Learn about what you should do if it is discovered that the at-fault driver in your auto accident maintains multiple insurance policies that could help to pay for some of your damages and injuries.
How to Navigate Through Multiple Settlement Offers from Insurance Companies
If the at-fault driver in an auto accident has more than one insurance company, or if there is another special situation revolving your accident claim, you may find yourself dealing with multiple settlement offers. This can be a tricky process that involves a lot of paperwork and time. If you are unsure of how to navigate through multiple settlements on your own, injury lawyers may be able to represent you.
Get the Insurance Company Details
At the scene of the accident, it is important to get the other driver’s name, contact information and details of their insurance policy. You will need to have their insurance company name, policy number and some details about their vehicle. The company itself may be able to tell you what coverage applies to your auto accident, such as MedPay for your medical bills or collision for your vehicle damage. In addition to dealing with that insurance company, you may also be dealing with your own insurance policies. In the case of a multi-vehicle accident, there may be several drivers and policies to consider.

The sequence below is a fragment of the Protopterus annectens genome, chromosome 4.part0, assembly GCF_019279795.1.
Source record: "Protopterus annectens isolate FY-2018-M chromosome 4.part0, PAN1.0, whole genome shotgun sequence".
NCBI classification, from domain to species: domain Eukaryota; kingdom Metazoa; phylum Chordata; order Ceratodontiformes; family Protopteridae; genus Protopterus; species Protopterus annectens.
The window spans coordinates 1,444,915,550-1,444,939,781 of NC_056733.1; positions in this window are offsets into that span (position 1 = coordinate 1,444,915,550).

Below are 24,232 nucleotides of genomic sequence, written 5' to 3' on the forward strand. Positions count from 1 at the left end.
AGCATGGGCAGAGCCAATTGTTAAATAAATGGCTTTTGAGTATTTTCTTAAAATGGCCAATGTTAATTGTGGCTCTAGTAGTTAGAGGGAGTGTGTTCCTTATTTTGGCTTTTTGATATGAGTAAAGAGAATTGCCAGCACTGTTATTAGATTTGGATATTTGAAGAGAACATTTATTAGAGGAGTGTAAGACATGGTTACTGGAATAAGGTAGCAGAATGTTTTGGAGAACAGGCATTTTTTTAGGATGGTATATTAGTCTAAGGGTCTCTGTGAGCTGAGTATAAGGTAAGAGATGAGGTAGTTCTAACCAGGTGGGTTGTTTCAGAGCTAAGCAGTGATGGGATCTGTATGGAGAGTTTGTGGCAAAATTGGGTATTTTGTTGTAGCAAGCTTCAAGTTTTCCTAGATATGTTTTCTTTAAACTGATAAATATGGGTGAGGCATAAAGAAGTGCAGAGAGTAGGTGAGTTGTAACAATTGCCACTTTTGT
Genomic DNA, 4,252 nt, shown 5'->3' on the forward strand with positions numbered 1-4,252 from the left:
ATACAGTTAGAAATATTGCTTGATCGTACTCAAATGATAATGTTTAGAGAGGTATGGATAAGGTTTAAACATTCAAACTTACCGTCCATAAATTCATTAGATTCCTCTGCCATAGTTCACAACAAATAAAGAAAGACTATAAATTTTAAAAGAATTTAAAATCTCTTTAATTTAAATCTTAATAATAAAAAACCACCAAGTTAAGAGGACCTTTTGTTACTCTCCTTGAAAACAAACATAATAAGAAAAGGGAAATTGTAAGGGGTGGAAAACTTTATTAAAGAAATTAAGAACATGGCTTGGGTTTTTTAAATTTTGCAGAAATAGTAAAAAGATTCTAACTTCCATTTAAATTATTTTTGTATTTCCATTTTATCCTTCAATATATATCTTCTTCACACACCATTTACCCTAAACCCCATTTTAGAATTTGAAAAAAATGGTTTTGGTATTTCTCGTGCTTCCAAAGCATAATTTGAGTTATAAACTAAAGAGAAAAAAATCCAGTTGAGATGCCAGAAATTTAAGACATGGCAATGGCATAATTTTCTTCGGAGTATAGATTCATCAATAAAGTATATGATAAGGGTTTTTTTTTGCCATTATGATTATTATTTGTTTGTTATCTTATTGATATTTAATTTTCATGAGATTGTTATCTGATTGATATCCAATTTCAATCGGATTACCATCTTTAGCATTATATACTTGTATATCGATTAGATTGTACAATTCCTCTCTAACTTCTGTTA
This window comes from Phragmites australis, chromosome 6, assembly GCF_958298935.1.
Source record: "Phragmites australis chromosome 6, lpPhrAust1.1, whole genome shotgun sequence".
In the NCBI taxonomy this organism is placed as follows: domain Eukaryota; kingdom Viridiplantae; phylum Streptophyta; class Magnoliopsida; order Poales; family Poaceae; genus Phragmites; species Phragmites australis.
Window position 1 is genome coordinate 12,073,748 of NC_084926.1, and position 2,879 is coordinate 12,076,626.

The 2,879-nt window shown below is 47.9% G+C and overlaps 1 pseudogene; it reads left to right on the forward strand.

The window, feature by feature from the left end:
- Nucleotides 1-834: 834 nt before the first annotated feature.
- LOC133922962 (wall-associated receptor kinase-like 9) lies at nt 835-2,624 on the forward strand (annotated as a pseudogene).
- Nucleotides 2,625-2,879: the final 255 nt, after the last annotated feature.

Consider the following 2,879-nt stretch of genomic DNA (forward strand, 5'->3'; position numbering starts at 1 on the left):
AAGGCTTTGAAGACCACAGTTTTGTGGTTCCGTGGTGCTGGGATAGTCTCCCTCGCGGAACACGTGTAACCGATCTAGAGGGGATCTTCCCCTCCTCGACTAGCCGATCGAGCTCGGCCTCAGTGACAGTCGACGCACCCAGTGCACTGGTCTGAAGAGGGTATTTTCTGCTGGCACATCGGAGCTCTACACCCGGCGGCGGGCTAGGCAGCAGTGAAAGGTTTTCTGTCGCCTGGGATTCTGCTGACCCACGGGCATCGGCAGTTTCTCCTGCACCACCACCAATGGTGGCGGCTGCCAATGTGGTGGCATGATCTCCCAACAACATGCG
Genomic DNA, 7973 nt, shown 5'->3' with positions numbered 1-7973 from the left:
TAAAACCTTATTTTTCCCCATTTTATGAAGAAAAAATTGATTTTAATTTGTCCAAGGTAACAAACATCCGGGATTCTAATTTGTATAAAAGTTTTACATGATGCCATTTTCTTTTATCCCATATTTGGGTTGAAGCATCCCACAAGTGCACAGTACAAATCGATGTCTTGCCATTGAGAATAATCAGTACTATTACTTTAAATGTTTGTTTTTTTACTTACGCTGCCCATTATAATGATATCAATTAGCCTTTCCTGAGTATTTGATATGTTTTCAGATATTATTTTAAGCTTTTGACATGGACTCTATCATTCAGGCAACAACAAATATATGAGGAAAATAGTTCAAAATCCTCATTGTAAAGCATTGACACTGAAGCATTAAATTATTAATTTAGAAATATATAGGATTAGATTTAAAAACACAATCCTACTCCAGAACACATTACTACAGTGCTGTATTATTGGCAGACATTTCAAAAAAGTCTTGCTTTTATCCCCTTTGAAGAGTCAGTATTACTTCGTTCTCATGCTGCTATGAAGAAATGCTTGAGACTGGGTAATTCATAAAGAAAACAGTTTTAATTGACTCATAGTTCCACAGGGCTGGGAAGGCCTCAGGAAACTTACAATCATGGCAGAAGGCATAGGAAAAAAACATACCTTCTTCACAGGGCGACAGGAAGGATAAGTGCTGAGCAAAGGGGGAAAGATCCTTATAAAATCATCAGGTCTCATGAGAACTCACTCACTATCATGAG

Get the Police Report
The police report generally determines who was at fault in the accident. If no party was more than 50 percent at fault, you may not be eligible for a settlement from any other driver’s insurance company. If another driver is more than 50 percent at fault, then their policy may offer you a settlement.
Get an Affidavit
If you suspect that the at-fault driver or drivers have more than one insurance company, an attorney representing your case may be able to file an affidavit. This legal document would require the other parties to state their insurance relationships so that you know how to proceed with any settlement negotiations. The affidavits can also protect you if another insurance policy is discovered before you settle your case.